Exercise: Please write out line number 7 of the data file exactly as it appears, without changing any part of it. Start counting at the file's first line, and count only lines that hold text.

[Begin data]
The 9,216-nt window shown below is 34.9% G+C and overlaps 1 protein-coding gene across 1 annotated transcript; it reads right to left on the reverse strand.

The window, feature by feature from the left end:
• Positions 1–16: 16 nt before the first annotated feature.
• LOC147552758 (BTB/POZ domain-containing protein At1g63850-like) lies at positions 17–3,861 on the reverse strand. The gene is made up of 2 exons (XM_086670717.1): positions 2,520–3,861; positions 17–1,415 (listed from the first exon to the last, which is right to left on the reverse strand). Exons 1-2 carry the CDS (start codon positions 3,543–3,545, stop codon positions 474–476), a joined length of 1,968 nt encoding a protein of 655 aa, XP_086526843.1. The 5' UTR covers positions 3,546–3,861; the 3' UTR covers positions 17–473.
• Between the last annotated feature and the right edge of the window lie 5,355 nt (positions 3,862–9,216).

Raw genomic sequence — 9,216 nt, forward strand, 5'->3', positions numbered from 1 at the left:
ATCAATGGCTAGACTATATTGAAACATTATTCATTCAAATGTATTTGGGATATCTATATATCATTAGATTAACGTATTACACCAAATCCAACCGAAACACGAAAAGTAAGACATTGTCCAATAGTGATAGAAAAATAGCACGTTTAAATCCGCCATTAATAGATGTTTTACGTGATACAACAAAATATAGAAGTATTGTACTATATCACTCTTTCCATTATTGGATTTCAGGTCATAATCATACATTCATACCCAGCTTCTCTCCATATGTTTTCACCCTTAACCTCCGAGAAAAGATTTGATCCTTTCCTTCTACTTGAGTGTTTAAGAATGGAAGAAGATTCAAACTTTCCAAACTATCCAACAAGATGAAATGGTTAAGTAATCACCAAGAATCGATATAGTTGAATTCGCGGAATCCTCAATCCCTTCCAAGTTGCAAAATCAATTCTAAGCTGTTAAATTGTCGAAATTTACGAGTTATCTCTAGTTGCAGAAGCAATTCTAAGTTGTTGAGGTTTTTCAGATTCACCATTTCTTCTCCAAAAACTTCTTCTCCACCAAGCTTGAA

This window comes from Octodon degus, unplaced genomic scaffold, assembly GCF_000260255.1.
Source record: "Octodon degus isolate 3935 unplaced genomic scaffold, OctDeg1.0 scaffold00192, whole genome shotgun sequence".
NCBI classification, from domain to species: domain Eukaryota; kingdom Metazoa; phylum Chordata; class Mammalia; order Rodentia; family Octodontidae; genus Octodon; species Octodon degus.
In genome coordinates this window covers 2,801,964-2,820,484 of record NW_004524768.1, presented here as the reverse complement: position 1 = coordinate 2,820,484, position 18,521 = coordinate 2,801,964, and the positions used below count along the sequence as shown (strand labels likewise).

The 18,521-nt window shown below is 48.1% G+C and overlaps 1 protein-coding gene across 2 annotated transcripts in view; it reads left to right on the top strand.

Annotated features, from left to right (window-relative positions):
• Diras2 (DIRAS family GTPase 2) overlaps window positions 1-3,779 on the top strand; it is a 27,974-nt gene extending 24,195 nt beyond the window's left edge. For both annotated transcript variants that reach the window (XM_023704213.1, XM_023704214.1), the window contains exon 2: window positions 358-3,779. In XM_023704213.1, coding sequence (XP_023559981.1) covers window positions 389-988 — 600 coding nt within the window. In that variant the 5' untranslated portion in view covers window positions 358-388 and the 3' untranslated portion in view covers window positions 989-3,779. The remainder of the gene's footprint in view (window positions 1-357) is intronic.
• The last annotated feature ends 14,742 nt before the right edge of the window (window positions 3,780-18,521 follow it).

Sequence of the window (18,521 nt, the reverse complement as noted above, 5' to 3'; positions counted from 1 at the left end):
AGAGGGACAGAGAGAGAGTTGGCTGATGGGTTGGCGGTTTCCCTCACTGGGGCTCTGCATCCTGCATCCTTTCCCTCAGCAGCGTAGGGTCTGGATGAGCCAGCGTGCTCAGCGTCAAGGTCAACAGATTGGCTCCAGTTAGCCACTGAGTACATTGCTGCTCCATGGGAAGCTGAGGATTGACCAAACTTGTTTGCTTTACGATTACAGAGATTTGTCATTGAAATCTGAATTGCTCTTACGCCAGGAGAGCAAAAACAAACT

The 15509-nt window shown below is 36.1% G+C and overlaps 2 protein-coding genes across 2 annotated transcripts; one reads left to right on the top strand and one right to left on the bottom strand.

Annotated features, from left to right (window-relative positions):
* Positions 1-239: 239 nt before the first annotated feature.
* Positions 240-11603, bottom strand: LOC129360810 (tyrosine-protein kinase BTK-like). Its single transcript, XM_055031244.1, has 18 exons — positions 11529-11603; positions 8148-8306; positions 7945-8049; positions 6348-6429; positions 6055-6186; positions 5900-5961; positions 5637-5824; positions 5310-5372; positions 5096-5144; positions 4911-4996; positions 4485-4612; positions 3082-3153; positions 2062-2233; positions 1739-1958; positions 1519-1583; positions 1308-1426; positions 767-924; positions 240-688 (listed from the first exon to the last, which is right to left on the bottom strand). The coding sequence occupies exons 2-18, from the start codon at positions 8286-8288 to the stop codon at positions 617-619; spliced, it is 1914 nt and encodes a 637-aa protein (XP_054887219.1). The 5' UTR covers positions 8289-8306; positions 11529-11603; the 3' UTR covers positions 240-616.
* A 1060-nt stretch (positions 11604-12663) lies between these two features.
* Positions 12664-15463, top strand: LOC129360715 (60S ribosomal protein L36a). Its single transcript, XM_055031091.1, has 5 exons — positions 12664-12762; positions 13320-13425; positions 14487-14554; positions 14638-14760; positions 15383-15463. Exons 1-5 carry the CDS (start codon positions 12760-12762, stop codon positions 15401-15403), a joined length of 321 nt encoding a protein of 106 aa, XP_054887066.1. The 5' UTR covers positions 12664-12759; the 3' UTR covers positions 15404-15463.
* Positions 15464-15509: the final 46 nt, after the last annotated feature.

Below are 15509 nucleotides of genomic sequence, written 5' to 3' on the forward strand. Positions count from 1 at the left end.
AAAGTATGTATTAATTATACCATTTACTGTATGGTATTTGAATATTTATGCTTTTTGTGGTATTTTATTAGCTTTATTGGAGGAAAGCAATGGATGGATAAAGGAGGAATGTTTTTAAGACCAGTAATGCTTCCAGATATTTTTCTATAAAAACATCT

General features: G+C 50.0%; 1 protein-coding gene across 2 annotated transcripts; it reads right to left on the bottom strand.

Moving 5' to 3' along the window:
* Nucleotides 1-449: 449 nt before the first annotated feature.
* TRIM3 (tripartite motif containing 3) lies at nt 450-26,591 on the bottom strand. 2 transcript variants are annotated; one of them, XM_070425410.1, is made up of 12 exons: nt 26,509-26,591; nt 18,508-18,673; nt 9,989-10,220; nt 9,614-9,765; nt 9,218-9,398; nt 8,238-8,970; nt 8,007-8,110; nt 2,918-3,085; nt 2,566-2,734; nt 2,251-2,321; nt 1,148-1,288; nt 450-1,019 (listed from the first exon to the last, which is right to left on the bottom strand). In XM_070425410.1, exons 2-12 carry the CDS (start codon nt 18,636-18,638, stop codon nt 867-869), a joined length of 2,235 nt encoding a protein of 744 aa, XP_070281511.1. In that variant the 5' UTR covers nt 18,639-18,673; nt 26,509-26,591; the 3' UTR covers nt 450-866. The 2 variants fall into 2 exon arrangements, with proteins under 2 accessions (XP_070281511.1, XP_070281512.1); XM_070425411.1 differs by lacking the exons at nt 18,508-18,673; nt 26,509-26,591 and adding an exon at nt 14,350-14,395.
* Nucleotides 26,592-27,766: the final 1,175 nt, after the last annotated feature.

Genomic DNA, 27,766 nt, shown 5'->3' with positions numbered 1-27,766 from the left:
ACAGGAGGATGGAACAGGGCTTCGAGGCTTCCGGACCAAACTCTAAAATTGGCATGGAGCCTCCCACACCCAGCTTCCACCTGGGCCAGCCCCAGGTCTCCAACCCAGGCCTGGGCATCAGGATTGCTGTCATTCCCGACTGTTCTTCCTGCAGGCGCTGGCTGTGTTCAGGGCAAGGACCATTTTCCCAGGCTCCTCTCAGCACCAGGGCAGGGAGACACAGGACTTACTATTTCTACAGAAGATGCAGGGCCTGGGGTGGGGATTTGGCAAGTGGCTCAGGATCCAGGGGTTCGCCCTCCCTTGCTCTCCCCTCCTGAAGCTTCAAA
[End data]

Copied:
ATCAATGGCTAGACTATATTGAAACATTATTCATTCAAATGTATTTGGGATATCTATATATCATTAGATTAACGTATTACACCAAATCCAACCGAAACACGAAAAGTAAGACATTGTCCAATAGTGATAGAAAAATAGCACGTTTAAATCCGCCATTAATAGATGTTTTACGTGATACAACAAAATATAGAAGTATTGTACTATATCACTCTTTCCATTATTGGATTTCAGGTCATAATCATACATTCATACCCAGCTTCTCTCCATATGTTTTCACCCTTAACCTCCGAGAAAAGATTTGATCCTTTCCTTCTACTTGAGTGTTTAAGAATGGAAGAAGATTCAAACTTTCCAAACTATCCAACAAGATGAAATGGTTAAGTAATCACCAAGAATCGATATAGTTGAATTCGCGGAATCCTCAATCCCTTCCAAGTTGCAAAATCAATTCTAAGCTGTTAAATTGTCGAAATTTACGAGTTATCTCTAGTTGCAGAAGCAATTCTAAGTTGTTGAGGTTTTTCAGATTCACCATTTCTTCTCCAAAAACTTCTTCTCCACCAAGCTTGAA